Amy began her Master’s program at The Ohio State University knowing exactly what she wanted to do with it. She moved back to the States after working in Guatemala and knew that she wanted to gain the skills that would help her return to the country she had grown to love and work to improve health outcomes.
This clear goal helped her focus her MPH studies. She was able to tailor her practicum and culminating project on cervical cancer in Guatemala in order to further her education and make contact with researchers who are experts on these topics. These experiences helped prepare her to make an impact once she graduated.
Amy moved back to Guatemala soon after she finished her MPH degree. She didn’t have a job when she went but planned on taking some time to decompress after grad school and reconnect with people she knew in the area.
After working for about a year with a local non-profit, Amy's friend introduced her to Friendship Bridge, an organization that works to empower impoverished women in Guatemala through microfinance and education. Friendship Bridge works with primarily indigenous populations in rural areas of Guatemala and uses a group lending model to provide small loans and non-formal education.
Microfinance and Health
Friendship Bridge understands that the challenges of poverty are multidimensional and is part of a growing trend among microfinance institutions to offer additional services, apart from financial services, as a means to increase impact. Health and poverty are intricately related and individuals who are healthy are better able to run their businesses, repay their loans, and contribute to the betterment of their communities. Organizations like Friendship Bridge are expanding their impact by offering access to health education and health services.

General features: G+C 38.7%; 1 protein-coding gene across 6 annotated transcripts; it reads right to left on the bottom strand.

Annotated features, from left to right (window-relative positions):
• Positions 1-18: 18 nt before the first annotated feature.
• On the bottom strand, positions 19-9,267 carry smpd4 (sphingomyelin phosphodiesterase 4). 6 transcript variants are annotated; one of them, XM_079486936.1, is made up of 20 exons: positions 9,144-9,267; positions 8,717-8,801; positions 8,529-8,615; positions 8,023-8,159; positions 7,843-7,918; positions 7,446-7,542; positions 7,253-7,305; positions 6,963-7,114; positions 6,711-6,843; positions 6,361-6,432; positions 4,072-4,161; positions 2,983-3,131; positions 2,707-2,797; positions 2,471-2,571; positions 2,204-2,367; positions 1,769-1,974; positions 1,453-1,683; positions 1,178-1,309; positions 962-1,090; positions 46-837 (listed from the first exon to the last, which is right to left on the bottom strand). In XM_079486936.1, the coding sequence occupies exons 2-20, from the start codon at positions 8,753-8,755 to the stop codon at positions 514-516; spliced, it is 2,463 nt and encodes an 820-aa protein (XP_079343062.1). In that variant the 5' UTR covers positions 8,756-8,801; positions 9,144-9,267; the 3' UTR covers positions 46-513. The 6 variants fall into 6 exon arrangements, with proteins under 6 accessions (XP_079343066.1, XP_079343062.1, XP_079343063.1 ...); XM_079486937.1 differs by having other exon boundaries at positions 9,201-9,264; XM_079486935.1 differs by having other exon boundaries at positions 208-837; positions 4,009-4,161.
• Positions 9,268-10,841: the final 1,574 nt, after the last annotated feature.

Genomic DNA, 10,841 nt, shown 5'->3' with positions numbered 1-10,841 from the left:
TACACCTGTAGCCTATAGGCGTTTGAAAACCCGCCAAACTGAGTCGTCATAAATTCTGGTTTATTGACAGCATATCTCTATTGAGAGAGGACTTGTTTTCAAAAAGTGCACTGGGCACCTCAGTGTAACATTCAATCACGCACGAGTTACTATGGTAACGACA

Amy joined Friendship Bridge just as this health initiative was being developed. She initially worked on the design of the program and is now piloting it with one of the organization’s branches.
Her current work includes overseeing and coordinating the implementation of the program. Additionally, she is conducting an evaluation of the pilot phase of the program, utilizing surveys and focus group methodologies, in order to gather client feedback and make adjustments to the program before scaling it up to other branches. Amy is using her MPH skills every day and is practicing the real-world application of the text-book theories she learned in school.
Friendship Bridge has been excellent at helping Amy connect with other health and microfinance institutions where she can get advice and read the latest public health research. She has also been able to share her learnings with other organizations that are looking to develop health programs. She recently returned from Bolivia where she participated on a panel at the 7th Annual Latin American Village Bank Forum to discuss key findings about delivering sustainable health services through microfinance.
Amy's Advice for New Grads
Amy’s advice for new grads is to realize that you probably aren’t going to find your dream job right away. Most people have many stepping stones before they find work that fits. She says that there are real benefits to putting time and effort into initial jobs that are less than ideal because you gain valuable insight that will shape future experiences. You will also make connections with individuals who will help you get closer to that ideal future job.
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